These remarkable women impacted Milwaukee history through activism and created change while rallying against societal obstacles. They have different backgrounds, and lived in different eras in Milwaukee history, yet each exemplifies the idea that individual citizens in a democracy have the ability to enact change.
There is no more iconic and celebrated Milwaukee woman in the last one hundred years than activist, jurist, and politician Vel Phillips. In a career filled with firsts, she opened the door for many who came after her, and whose extraordinary life is woven into the history of Milwaukee.
Born in Kiev, Meir immigrated to Milwaukee when she was eight years old. In the city she was introduced to Labor Zionism, a movement that would lead the one time Fourth Street Grade School student to become the first and only female Prime Minister of Israel.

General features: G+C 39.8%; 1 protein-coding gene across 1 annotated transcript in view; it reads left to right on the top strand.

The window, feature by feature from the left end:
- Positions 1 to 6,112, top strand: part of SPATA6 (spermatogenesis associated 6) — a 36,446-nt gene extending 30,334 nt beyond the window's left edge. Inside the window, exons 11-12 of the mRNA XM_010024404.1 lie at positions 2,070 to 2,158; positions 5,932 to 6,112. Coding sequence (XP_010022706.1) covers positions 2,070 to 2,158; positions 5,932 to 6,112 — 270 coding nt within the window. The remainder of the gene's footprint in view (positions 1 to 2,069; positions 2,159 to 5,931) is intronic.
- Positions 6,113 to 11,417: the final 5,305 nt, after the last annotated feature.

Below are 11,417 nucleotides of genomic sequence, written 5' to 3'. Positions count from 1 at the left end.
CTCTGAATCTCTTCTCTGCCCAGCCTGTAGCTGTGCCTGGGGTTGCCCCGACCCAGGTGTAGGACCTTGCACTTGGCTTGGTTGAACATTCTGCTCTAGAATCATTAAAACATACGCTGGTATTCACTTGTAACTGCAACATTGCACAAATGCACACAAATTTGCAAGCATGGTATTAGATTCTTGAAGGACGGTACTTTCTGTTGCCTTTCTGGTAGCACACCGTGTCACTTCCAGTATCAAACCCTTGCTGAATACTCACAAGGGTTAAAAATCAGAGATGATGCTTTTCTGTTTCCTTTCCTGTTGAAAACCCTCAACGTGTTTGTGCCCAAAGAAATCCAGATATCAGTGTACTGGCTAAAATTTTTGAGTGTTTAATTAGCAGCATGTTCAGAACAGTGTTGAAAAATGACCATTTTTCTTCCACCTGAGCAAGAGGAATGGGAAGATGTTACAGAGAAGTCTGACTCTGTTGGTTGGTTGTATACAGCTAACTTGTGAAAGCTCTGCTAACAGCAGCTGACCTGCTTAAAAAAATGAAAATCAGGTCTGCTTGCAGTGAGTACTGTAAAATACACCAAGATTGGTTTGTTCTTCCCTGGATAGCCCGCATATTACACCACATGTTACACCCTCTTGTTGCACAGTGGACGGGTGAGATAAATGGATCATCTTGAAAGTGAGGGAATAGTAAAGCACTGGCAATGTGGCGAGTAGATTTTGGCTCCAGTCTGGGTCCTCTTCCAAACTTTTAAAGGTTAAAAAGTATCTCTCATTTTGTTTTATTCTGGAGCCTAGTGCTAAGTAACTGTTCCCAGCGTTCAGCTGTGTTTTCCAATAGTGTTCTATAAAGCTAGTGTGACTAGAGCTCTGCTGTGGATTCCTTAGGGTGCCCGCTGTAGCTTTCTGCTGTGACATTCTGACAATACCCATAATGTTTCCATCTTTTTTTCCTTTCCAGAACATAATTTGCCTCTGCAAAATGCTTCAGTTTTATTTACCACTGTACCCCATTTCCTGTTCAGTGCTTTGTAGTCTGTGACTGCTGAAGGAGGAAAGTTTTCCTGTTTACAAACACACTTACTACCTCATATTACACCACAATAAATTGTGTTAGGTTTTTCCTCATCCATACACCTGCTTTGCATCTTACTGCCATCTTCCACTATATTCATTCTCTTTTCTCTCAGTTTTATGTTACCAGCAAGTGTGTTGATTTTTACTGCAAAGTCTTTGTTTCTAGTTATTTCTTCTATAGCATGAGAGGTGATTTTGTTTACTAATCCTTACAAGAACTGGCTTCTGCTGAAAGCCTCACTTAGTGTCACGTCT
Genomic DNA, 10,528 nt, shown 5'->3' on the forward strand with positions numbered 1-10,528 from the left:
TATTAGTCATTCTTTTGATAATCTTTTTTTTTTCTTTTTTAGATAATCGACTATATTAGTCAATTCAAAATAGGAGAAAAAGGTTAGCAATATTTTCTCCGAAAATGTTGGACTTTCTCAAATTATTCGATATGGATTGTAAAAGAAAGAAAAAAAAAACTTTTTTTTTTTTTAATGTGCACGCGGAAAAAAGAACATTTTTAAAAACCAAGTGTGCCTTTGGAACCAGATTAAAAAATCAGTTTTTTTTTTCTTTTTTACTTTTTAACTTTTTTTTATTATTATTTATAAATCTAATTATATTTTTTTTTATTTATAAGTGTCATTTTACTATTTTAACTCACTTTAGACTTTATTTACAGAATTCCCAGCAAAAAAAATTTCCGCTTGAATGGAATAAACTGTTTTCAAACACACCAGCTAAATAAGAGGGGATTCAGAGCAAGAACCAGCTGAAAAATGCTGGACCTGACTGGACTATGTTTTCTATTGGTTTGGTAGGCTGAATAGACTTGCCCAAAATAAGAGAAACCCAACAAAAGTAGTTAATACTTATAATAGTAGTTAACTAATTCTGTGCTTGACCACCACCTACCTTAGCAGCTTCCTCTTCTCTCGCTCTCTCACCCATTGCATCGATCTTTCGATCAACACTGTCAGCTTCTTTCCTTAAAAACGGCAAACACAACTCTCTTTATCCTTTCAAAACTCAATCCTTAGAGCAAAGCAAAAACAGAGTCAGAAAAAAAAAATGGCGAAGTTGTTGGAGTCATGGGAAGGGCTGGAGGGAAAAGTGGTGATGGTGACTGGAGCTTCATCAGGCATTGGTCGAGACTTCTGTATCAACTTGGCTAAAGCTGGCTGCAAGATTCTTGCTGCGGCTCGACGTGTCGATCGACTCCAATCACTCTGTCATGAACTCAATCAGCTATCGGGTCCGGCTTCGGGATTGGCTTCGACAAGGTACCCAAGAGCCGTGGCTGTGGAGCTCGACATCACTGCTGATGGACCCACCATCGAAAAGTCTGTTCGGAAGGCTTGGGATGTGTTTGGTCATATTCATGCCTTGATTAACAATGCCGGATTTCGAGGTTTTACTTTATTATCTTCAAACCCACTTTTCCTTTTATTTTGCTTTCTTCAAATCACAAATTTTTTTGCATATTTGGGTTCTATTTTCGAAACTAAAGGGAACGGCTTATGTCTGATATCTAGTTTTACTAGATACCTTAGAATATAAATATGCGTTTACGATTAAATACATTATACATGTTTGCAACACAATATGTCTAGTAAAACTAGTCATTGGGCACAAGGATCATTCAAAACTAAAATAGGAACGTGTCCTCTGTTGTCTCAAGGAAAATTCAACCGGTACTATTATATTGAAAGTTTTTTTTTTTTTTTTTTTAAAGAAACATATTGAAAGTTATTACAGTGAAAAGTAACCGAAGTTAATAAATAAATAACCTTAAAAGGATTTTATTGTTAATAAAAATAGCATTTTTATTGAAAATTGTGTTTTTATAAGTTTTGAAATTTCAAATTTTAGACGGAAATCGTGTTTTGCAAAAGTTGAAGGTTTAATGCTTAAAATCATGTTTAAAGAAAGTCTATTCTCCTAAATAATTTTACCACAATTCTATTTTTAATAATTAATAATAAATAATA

She wrote and published the feminist journal in the United States, using a largely female staff. A passionate educator, widely wrote and spoke about female equality and opened a Milwaukee school for girls which emphasized intellectual development during a time when women were offered few professional options.
Marjorie Stevens, Marge Funmaker, and Darlene Neconish
Active in the American Indian Movement (AIM), these Oneida women started a cultural education program for indigenous youth. What began as a group of ten students meeting in local homes grew into the Indian Community School that today unites and educates hundreds of Milwaukee students from over 25 Tribal Nations.
Listen to a presentation on these remarkable Milwaukee women and how we can follow them on the Road of Democracy
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